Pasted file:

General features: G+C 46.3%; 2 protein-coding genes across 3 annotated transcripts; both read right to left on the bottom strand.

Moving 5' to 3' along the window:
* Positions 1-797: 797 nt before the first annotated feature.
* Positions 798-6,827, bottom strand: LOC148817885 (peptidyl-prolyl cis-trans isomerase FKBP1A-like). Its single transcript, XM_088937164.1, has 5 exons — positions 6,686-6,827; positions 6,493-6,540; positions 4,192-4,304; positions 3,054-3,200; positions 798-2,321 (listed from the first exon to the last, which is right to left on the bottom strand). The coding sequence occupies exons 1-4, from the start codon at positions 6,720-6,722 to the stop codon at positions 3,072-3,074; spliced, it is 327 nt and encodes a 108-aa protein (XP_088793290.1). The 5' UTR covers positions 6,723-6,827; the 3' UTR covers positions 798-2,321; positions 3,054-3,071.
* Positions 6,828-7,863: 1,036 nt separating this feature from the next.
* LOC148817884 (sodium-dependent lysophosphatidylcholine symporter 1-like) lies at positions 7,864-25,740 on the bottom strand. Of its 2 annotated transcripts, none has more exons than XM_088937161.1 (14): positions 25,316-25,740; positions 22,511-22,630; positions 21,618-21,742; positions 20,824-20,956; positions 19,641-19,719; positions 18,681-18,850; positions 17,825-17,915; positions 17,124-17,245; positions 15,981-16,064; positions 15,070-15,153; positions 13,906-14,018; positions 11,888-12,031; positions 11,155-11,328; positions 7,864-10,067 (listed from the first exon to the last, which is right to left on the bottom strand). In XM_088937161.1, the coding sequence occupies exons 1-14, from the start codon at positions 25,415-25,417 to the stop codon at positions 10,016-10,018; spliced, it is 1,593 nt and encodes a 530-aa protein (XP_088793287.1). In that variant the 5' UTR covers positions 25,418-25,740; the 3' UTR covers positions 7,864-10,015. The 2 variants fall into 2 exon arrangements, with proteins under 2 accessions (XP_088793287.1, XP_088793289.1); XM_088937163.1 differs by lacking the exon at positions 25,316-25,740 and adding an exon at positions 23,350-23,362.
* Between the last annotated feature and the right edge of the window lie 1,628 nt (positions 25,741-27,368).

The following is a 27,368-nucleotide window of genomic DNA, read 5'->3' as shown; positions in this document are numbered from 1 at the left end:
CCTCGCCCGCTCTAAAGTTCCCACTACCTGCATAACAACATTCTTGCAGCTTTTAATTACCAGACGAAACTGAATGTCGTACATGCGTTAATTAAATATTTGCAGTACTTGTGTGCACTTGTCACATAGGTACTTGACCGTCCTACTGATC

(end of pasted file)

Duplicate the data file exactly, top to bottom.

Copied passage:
General features: G+C 46.3%; 2 protein-coding genes across 3 annotated transcripts; both read right to left on the bottom strand.

Moving 5' to 3' along the window:
* Positions 1-797: 797 nt before the first annotated feature.
* Positions 798-6,827, bottom strand: LOC148817885 (peptidyl-prolyl cis-trans isomerase FKBP1A-like). Its single transcript, XM_088937164.1, has 5 exons — positions 6,686-6,827; positions 6,493-6,540; positions 4,192-4,304; positions 3,054-3,200; positions 798-2,321 (listed from the first exon to the last, which is right to left on the bottom strand). The coding sequence occupies exons 1-4, from the start codon at positions 6,720-6,722 to the stop codon at positions 3,072-3,074; spliced, it is 327 nt and encodes a 108-aa protein (XP_088793290.1). The 5' UTR covers positions 6,723-6,827; the 3' UTR covers positions 798-2,321; positions 3,054-3,071.
* Positions 6,828-7,863: 1,036 nt separating this feature from the next.
* LOC148817884 (sodium-dependent lysophosphatidylcholine symporter 1-like) lies at positions 7,864-25,740 on the bottom strand. Of its 2 annotated transcripts, none has more exons than XM_088937161.1 (14): positions 25,316-25,740; positions 22,511-22,630; positions 21,618-21,742; positions 20,824-20,956; positions 19,641-19,719; positions 18,681-18,850; positions 17,825-17,915; positions 17,124-17,245; positions 15,981-16,064; positions 15,070-15,153; positions 13,906-14,018; positions 11,888-12,031; positions 11,155-11,328; positions 7,864-10,067 (listed from the first exon to the last, which is right to left on the bottom strand). In XM_088937161.1, the coding sequence occupies exons 1-14, from the start codon at positions 25,415-25,417 to the stop codon at positions 10,016-10,018; spliced, it is 1,593 nt and encodes a 530-aa protein (XP_088793287.1). In that variant the 5' UTR covers positions 25,418-25,740; the 3' UTR covers positions 7,864-10,015. The 2 variants fall into 2 exon arrangements, with proteins under 2 accessions (XP_088793287.1, XP_088793289.1); XM_088937163.1 differs by lacking the exon at positions 25,316-25,740 and adding an exon at positions 23,350-23,362.
* Between the last annotated feature and the right edge of the window lie 1,628 nt (positions 25,741-27,368).

The following is a 27,368-nucleotide window of genomic DNA, read 5'->3' as shown; positions in this document are numbered from 1 at the left end:
CCTCGCCCGCTCTAAAGTTCCCACTACCTGCATAACAACATTCTTGCAGCTTTTAATTACCAGACGAAACTGAATGTCGTACATGCGTTAATTAAATATTTGCAGTACTTGTGTGCACTTGTCACATAGGTACTTGACCGTCCTACTGATC